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  5. I’m confused. Does your definition of feminism include working for justice and freedom in the context of women’s, LGBT, environmental, and animal rights? In other words, you have to include all four aspects (women, LGBT, environment, and animal) in order to be a ‘real’ feminist? What if you work for one but against the another? (This is my Anita Bryant question I also posed to Carol Christ in the previous post).

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    • Hello, nmr! Thank you very much for your thoughtful comment. I am juxtaposing orientations of the heart which translate into social practices. On the one hand I had relaxing, connection, feminism and all the other movements you mentioned, and on the other – contraction, rigidness, urge to control and patriarchy with capitalism. In my view, historically all 4 aspects (women, LGBT, environment and animal) have walked and developed together. Breakthroughs in one sphere meant advances in another and so forth. Meanwhile, patriarchy and capitalism oppose them all. Buddhist practice, for instance, includes such disciplines as mindfulness, generosity, compassion and wisdom. You don’t have to practise all four at any one time to be called a “Buddhist”. However, ideally, if you have got time in this lifetime, it would be good to advance in all of those.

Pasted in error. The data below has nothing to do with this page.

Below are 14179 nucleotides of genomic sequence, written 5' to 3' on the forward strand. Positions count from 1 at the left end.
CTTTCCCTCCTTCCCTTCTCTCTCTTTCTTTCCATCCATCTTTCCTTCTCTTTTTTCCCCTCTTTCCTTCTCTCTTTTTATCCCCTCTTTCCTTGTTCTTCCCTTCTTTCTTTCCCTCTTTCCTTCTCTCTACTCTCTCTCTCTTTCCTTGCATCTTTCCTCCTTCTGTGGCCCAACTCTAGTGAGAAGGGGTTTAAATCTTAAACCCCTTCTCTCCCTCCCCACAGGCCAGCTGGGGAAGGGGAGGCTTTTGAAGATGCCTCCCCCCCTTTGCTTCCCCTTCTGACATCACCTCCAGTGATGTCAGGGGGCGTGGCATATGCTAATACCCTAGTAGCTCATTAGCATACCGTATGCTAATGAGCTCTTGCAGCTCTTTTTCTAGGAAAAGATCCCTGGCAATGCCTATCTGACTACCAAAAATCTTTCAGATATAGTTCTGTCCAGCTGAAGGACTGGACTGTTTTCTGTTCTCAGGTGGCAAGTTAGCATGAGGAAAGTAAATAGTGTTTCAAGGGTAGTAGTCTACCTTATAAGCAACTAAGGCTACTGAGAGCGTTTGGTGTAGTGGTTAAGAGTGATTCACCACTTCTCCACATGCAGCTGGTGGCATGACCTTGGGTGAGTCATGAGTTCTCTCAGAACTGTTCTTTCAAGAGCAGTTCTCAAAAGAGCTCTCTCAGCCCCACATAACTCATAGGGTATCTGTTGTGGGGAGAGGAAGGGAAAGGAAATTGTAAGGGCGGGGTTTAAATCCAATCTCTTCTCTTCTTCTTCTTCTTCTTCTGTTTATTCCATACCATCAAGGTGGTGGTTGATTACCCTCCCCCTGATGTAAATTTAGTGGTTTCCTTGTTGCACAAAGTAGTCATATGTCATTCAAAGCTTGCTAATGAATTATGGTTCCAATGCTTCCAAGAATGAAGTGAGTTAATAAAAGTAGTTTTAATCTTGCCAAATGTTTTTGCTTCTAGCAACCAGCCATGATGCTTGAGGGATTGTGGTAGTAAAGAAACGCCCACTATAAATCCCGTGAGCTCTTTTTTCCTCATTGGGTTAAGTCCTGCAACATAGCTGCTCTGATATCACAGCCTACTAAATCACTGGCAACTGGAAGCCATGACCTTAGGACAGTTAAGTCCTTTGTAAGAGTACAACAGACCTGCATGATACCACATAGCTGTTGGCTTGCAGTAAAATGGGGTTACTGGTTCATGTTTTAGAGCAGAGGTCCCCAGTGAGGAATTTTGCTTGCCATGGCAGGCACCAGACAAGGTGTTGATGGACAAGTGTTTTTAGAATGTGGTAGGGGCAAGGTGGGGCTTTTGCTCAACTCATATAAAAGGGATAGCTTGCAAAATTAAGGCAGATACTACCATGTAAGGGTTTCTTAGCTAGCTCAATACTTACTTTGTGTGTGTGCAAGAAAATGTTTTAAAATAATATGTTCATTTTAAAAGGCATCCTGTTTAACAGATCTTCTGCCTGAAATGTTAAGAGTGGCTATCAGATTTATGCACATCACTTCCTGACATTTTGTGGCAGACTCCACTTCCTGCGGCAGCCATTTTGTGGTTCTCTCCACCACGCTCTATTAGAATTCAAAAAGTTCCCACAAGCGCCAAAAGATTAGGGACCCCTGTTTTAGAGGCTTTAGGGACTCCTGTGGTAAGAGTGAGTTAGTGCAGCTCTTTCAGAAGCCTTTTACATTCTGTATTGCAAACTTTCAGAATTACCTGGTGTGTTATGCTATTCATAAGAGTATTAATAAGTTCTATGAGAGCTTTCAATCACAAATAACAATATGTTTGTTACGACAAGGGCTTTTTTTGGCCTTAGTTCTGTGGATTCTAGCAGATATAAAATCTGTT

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  6. I enjoyed reading about Ukraine at a human level, not what we get from the media. And thanks for reminding us that we’re not quite in control. ;-)

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    • Hello, Barbara! Thank you very much for your kind comment! I find that lately the media have been quite sympathetic toward Ukraine, especially its strong civil society (Have you watched the documentary “Winter on Fire”? Often western journalists come to Eastern European countries with a pre-existing superiority complex, and it does not even occur to them to ask women there: Well, when did you start to vote? Or “When were you allowed to work outside home?” They just assume that this would be later than in western Europe. And in he majority of the cases, they would be wrong. At the same time, Eastern Europeans often have an inferiority complex, created by the abovementioned western media and especially Hollywood films, so it also does not appear to them to point out to the western people that western societies are in many aspects behind in feminist matters.